The world has made great strides in the last 100 years. Medical science has eliminated or controlled most of the diseases which caused death and disability. The expectation of life has more than doubled in most countries. Electricity and tap water supply have reached the remote villages in most countries. Engineering marvels of buildings, bridges, undersea tunnels, supersonic and space travel are now in private hands too. Communication and multimedia changes are so rapid that previous year’s models become vintage in a year. A formal college education is not a hindrance in setting up a business. Innovation with a business model becomes a ‘startup’. If it is good enough it becomes a ‘unicorn’. Disruption is the key. The list is endless.
The older generation clings to nostalgia, despite the changes for the better. Is it better, they ask? They long for clean and pure air of the fifty’s. Rivers and ponds are so clean that they could actually see the fish and pebbles in them. The villages had mud houses but there were no mounds of stinking plastic and thermocol waste mixed with leftover food. They had large families with relatives and a close circle of friends. In such social groups, each member had a few close persons to share their joy and sorrow, so important for stress release. Children spent their spare time playing outdoors with just one ball or a broken tile. This old generation feels that the present generation of children is missing out on important social and cultural interactions in many different ways. So what is the true social picture, let’s have a look.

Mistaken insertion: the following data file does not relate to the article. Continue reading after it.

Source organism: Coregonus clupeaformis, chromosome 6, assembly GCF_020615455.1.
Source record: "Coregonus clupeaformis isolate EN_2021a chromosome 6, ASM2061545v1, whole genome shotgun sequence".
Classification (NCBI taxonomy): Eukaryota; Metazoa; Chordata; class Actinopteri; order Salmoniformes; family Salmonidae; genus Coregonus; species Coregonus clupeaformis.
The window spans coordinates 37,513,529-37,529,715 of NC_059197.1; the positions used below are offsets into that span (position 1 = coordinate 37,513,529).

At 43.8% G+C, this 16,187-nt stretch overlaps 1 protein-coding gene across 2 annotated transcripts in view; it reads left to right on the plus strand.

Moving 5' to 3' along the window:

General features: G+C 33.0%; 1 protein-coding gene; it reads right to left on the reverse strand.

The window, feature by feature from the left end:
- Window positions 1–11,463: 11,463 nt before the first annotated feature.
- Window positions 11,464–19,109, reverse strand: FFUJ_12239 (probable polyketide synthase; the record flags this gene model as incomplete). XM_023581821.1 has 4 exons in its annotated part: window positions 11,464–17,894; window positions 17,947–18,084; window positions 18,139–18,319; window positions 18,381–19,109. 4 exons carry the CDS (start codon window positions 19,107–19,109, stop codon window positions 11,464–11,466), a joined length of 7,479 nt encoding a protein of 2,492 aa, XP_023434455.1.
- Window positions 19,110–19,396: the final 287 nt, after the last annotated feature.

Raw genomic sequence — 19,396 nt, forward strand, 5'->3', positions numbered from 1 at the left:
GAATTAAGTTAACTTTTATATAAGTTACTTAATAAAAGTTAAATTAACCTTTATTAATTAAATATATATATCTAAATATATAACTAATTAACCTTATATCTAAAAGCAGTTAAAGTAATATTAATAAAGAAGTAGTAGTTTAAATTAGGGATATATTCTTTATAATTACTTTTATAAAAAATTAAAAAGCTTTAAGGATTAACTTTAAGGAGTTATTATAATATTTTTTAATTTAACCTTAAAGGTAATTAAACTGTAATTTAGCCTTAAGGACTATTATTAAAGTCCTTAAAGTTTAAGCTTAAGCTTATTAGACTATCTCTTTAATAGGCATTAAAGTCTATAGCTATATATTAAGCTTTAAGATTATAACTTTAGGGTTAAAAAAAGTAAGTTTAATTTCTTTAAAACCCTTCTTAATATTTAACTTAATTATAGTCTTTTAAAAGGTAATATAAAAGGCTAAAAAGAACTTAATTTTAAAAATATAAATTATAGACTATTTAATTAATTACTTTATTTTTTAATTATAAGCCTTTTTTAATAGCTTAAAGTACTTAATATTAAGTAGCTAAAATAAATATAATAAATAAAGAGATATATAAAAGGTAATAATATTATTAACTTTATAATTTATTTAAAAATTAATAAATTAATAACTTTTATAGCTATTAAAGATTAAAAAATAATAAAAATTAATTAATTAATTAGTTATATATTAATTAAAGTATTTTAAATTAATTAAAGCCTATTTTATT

Existing Environmental and Social Issues
In the 1950s, people saw tortoises in the Yamuna River and Gharials in Ganga River. Now, these rivers are just a mixture of industrial and city waste. Early morning was considered best to exercise but now it is the worst time because a blanket of pollutants settles down at night. Mountains of household wastes mixed with plastic and thermocol are seen in the periphery of metros, cities and towns. Children are growing up with allergies, asthma and chronic skin diseases. Despite a reduction in Infant Mortality Rate, there are premature deaths in immune-compromised children.
High levels of pollution are causing degradation of human life and have severely endangered the Planet P.C e360.yale.edu
Climate Change & Calamities
Numerous films in the last three decades tried to show the possible scenario of climate change but humans didn’t heed. Fossils fuel use combined with cutting down of forests built by Nature in the last many millenniums has raised the CO2 and temperature on the earth. The present set of international leaders have taken it seriously and have set deadlines for the changeover from fossil fuels to green energy. The aware younger generation has fear instilled in their minds. Fears of cyclonic storms with lightning, unpredictable weather, extremely hot summers, mudslides, and flooding. The world’s metropolitan port towns may go under the sea. This generation is in a silent rage. They are blaming our generation for the mess we have created, collectively on this beautiful planet.